9th January 2000

Front Page|
Editorial/Opinion| Business| Sports|
Sports Plus| Mirror Magazine

The Sunday Times on the Web


Going South for the millennium

The Matara-Colombo Expressway, the first of the RDA's five big road projects will be launched next year.
By Tharuka Dissanaike

Sri Lanka's biggest post independence infra- structure project is set to take off by the end of next year. The construction of the 128 kilometre Matara-Colombo Expressway, costing about US$ 300 million is scheduled to end by 2005.

The Road Development Authority will oversee the construction and several international lending agencies have come forward with the money for the road. The Asian Development Bank, the Japanese OECF (Overseas Economic Cooperation Fund), Nordic Development Fund (NDF) and Swedish International Development Agency (SIDA) will issue soft loans to meet the cost of the road construction while the government will pitch in its contribution towards land acquisition and relocation of people who will lose their homesteads to the road.

"It will be the biggest road development project since Independence," RDA chairman W.A. Jayasinghe said. "It will be the longest and most expensive stretch of roadway to be built in this country."

With necessary environmental clearances under their belt, the RDA is now at the detailed engineering design stage of the road.

The southern province of the country has not seen much development coming its way. Much of this lack of industrial and agricultural boom has been attributed to the south's lack of accessibility. The main road that plies the south, the Galle Road is a narrow two-lane carriageway which prohibits speedy movement. High vehicular congestion of the northern part of Galle Road or the A2, tapers down to bad surface conditions towards the far south- beyond Galle.

RDA estimates point out to a vehicular density of around 60,000 to 70,000 on the Galle road every day.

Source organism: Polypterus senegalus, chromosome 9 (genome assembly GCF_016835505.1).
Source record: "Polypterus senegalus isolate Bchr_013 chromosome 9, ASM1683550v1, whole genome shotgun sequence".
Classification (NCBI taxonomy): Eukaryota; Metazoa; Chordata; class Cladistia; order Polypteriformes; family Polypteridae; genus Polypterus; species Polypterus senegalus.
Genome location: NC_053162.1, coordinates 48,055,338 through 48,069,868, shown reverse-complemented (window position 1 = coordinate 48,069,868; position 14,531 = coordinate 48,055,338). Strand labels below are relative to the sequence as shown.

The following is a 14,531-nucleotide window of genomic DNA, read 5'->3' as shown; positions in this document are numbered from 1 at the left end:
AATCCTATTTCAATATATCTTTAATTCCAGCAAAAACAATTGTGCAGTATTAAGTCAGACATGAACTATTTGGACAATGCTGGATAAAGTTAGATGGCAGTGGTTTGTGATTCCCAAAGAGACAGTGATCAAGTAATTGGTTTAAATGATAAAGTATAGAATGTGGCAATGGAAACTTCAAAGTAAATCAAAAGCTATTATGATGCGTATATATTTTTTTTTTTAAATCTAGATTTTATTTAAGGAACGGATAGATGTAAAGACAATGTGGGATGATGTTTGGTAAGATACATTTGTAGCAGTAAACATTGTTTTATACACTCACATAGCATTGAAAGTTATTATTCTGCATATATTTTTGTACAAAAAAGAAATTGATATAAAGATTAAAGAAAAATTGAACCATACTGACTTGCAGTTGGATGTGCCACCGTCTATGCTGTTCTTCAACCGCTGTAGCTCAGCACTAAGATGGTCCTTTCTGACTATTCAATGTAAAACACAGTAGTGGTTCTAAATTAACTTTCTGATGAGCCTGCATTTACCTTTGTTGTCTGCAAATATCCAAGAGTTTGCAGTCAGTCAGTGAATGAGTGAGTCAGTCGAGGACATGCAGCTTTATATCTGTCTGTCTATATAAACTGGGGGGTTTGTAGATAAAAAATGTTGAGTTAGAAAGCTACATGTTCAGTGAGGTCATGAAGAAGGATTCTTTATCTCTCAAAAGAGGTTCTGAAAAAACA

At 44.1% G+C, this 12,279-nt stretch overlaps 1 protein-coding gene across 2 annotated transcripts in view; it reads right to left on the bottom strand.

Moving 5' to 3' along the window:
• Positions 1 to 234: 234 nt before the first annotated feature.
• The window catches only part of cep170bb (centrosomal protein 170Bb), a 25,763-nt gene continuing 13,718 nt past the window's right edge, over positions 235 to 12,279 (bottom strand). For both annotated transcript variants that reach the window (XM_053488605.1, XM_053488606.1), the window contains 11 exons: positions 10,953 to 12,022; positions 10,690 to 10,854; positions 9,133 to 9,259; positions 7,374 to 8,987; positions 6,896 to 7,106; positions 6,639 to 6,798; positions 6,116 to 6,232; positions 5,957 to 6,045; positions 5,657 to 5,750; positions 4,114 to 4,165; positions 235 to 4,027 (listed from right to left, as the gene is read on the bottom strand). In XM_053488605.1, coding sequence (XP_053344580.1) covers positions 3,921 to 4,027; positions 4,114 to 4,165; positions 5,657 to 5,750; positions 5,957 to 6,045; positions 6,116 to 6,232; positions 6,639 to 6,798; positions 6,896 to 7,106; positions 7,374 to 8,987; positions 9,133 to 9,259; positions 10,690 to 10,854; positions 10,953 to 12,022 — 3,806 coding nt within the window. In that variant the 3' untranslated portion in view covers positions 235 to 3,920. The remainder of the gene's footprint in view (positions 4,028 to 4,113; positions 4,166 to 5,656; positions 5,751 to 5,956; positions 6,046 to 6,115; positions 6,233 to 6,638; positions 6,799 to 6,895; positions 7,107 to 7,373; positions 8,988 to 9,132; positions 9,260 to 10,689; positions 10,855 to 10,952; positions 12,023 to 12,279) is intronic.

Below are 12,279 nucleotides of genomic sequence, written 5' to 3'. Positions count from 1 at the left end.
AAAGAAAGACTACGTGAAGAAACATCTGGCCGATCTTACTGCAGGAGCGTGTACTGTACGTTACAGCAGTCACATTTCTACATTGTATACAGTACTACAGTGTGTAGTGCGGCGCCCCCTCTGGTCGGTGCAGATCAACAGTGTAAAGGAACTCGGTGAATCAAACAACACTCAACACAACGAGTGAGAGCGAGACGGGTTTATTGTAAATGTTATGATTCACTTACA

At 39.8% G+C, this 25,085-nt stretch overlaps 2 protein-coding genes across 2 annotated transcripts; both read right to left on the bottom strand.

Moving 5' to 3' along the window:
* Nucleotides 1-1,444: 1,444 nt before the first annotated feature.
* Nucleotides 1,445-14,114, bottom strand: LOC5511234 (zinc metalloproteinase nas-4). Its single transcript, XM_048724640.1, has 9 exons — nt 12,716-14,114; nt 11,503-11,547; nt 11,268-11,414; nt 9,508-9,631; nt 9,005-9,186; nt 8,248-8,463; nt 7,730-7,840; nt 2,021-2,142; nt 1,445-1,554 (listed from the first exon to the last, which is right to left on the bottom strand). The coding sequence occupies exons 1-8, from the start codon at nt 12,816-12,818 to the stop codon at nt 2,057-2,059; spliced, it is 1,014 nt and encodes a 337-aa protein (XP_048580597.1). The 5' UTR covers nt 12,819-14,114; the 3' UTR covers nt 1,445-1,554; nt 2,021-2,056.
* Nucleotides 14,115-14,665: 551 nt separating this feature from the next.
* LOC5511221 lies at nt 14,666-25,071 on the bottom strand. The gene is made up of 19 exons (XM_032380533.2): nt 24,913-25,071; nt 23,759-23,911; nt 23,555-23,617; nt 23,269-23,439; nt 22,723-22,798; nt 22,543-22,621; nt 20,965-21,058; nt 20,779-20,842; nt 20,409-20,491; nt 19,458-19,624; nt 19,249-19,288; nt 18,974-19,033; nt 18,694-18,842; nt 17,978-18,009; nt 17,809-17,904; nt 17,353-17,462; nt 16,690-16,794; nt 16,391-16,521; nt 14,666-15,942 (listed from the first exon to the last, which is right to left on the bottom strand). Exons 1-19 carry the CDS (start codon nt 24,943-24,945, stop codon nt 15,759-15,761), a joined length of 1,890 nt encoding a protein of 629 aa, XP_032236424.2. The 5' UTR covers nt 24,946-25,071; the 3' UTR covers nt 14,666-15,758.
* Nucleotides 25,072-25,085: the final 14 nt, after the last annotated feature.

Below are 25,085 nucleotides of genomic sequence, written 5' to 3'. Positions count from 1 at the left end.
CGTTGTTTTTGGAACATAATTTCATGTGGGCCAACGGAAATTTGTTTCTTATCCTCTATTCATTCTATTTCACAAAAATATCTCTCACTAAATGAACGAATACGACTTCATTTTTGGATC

But despite the lack of development and infrastructure, over a quarter of the country's population lives in the south. Vast tracts of unutilised or underutilised land, fisheries, agriculture and the scope for industry are all there, but there is lack of proper access.

This is the very need, even if a little late in the day, which will be addressed by the Matara-Colombo Expressway.

"We have a network of 100,000 kilometres of roadway, inherited from the British," an RDA spokesman said. "So far, after Independence we have only been providing connectivity from town to town. But no large new road project ever got underway."

For real development, connectivity is not sufficient. Mobility or the time from one point to another is just as important. That is why expressways are necessary for serious development. Without speedy transport from the western province, where the port and airport are located it will be difficult for industrialists to look seriously at the south.

"Actually the RDA will be providing a series of expressways to various parts of the country. The Matara Expressway will be one of five such planned roads which will come up during the next half a decade," Jayasinghe said.